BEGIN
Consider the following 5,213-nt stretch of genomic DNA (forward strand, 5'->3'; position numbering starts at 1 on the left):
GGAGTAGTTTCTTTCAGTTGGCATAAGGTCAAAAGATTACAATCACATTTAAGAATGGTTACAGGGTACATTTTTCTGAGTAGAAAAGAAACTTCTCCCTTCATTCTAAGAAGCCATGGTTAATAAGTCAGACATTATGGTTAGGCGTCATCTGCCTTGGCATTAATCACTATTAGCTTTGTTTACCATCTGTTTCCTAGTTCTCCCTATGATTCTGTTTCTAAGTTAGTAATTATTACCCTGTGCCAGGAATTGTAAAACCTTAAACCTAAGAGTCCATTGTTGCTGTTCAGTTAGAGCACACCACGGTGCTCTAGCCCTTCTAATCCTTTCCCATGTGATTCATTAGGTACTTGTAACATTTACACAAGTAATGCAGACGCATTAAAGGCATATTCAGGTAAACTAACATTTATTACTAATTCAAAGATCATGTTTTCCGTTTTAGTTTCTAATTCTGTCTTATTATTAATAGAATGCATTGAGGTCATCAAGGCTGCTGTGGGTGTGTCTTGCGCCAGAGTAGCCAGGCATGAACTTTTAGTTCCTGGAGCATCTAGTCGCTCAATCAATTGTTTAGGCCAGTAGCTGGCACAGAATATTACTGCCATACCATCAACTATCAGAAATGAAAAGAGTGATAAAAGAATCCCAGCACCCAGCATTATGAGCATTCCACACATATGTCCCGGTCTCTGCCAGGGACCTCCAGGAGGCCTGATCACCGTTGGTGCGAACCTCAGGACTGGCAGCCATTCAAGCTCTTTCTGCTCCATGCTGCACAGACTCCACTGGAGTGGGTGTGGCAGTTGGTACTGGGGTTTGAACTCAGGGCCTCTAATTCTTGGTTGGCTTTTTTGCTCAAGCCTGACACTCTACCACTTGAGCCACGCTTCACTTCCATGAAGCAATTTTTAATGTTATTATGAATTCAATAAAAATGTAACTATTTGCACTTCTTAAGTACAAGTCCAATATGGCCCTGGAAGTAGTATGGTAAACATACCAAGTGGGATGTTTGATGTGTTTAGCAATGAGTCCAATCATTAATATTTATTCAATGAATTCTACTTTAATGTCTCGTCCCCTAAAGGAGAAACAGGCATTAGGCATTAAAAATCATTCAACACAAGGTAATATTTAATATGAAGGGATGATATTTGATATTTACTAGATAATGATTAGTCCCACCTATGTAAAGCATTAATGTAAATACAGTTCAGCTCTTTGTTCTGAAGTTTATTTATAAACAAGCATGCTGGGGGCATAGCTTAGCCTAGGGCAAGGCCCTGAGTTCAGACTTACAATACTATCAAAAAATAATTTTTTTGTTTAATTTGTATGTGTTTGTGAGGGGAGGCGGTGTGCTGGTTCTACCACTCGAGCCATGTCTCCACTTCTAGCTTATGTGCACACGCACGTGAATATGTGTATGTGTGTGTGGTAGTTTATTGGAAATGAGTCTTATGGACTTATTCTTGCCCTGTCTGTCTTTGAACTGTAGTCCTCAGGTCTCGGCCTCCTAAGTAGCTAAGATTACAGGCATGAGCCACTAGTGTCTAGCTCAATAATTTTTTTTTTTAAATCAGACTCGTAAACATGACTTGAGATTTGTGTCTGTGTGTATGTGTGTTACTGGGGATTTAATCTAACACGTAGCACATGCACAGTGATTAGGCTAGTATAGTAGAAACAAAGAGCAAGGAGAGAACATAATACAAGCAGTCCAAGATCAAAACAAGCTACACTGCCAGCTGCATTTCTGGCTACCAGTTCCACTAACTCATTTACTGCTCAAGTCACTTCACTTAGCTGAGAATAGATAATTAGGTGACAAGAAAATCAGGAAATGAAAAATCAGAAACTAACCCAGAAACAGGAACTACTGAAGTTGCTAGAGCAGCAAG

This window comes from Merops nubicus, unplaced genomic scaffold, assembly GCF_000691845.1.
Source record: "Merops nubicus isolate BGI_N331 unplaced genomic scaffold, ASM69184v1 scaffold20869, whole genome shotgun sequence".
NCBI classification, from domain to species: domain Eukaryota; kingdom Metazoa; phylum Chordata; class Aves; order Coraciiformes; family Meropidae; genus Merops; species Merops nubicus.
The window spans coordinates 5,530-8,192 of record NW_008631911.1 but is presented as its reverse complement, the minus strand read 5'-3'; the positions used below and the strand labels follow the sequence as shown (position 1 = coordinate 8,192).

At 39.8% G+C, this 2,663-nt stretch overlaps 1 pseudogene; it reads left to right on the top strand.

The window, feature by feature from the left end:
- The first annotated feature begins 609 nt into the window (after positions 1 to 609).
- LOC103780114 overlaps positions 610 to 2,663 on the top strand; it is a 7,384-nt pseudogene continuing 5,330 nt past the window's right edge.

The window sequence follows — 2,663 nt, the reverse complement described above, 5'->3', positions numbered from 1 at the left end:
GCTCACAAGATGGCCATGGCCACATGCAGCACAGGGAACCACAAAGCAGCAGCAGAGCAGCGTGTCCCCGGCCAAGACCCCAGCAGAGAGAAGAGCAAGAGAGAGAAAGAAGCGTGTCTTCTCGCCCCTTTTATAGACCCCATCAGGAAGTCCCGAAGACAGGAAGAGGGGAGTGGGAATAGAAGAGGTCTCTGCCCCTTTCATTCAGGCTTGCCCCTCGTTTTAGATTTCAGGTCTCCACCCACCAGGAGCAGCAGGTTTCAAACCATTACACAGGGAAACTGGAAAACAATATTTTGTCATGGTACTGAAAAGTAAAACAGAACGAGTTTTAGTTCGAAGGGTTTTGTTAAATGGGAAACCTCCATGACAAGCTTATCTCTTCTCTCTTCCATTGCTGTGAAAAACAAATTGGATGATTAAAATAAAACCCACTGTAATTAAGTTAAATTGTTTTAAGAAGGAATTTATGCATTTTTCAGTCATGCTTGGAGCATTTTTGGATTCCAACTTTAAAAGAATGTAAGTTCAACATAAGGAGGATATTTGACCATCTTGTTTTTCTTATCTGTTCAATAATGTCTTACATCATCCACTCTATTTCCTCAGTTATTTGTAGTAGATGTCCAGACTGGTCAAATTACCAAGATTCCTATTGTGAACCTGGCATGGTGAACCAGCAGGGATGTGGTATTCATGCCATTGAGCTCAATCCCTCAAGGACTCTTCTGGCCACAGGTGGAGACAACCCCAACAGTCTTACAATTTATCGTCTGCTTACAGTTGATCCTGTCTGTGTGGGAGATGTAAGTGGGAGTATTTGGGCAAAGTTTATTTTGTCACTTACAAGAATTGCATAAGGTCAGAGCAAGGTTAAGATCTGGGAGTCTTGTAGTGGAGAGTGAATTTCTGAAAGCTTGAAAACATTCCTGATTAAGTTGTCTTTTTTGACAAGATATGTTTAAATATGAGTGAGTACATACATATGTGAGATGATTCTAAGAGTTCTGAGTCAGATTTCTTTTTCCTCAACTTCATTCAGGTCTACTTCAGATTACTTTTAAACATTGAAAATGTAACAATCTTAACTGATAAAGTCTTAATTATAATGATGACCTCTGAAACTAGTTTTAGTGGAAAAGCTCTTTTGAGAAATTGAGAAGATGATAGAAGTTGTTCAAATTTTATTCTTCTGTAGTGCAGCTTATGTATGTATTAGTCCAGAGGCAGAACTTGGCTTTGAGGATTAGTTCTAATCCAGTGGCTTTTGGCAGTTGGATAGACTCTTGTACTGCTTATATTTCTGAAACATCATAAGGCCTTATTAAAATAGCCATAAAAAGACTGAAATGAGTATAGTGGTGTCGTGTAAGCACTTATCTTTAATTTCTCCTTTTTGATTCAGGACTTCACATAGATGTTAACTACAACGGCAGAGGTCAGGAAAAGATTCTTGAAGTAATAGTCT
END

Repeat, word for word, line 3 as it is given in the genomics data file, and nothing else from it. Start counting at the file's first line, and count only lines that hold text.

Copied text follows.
This window comes from Merops nubicus, unplaced genomic scaffold, assembly GCF_000691845.1.